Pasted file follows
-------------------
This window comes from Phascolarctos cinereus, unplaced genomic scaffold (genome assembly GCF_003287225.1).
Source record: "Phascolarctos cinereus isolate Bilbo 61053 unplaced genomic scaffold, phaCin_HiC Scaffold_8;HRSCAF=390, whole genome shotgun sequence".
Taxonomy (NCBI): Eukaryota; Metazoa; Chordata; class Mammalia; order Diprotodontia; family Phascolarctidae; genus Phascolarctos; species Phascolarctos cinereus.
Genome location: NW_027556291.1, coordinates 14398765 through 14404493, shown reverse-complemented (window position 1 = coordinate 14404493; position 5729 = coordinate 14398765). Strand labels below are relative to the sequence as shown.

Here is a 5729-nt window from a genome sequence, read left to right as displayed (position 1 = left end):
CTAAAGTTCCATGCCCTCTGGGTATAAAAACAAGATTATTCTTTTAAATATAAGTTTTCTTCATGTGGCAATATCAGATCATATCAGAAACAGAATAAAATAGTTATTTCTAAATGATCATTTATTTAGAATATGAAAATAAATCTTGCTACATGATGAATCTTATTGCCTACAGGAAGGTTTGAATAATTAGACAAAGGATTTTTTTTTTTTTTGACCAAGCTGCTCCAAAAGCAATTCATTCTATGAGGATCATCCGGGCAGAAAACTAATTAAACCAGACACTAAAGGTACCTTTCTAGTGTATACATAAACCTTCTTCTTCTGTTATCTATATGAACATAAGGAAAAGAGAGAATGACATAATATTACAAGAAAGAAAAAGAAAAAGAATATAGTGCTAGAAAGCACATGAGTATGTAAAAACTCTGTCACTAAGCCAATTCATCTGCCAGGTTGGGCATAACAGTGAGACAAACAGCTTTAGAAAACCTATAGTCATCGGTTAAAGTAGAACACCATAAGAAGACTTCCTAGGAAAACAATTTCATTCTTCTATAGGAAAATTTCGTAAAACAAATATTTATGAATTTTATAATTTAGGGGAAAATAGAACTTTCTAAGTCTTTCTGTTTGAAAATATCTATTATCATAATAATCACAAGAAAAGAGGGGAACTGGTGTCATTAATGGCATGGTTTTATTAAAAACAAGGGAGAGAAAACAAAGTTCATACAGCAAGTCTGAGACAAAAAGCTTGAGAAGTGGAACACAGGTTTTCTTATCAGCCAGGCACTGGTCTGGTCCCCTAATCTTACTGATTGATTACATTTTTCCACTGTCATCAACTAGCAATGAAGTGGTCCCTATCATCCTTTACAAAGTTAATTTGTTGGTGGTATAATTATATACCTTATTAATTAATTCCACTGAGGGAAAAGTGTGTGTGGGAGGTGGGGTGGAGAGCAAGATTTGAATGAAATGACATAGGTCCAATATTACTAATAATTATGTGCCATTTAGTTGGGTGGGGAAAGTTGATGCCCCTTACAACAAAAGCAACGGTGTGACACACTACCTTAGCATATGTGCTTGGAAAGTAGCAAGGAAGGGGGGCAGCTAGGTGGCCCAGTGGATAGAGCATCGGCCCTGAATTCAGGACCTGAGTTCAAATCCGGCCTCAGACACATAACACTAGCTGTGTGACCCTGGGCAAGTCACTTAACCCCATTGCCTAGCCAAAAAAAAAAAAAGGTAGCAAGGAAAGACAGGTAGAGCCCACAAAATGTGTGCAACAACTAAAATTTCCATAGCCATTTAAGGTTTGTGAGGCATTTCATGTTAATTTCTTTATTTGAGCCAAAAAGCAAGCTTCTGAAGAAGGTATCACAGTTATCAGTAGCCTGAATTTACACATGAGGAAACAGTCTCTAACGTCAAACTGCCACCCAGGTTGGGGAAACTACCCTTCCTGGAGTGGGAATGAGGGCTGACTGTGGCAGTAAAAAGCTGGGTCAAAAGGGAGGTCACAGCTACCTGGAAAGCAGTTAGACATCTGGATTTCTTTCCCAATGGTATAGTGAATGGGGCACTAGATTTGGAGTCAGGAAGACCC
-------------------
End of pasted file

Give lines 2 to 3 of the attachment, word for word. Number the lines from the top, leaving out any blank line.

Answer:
Source record: "Phascolarctos cinereus isolate Bilbo 61053 unplaced genomic scaffold, phaCin_HiC Scaffold_8;HRSCAF=390, whole genome shotgun sequence".
Taxonomy (NCBI): Eukaryota; Metazoa; Chordata; class Mammalia; order Diprotodontia; family Phascolarctidae; genus Phascolarctos; species Phascolarctos cinereus.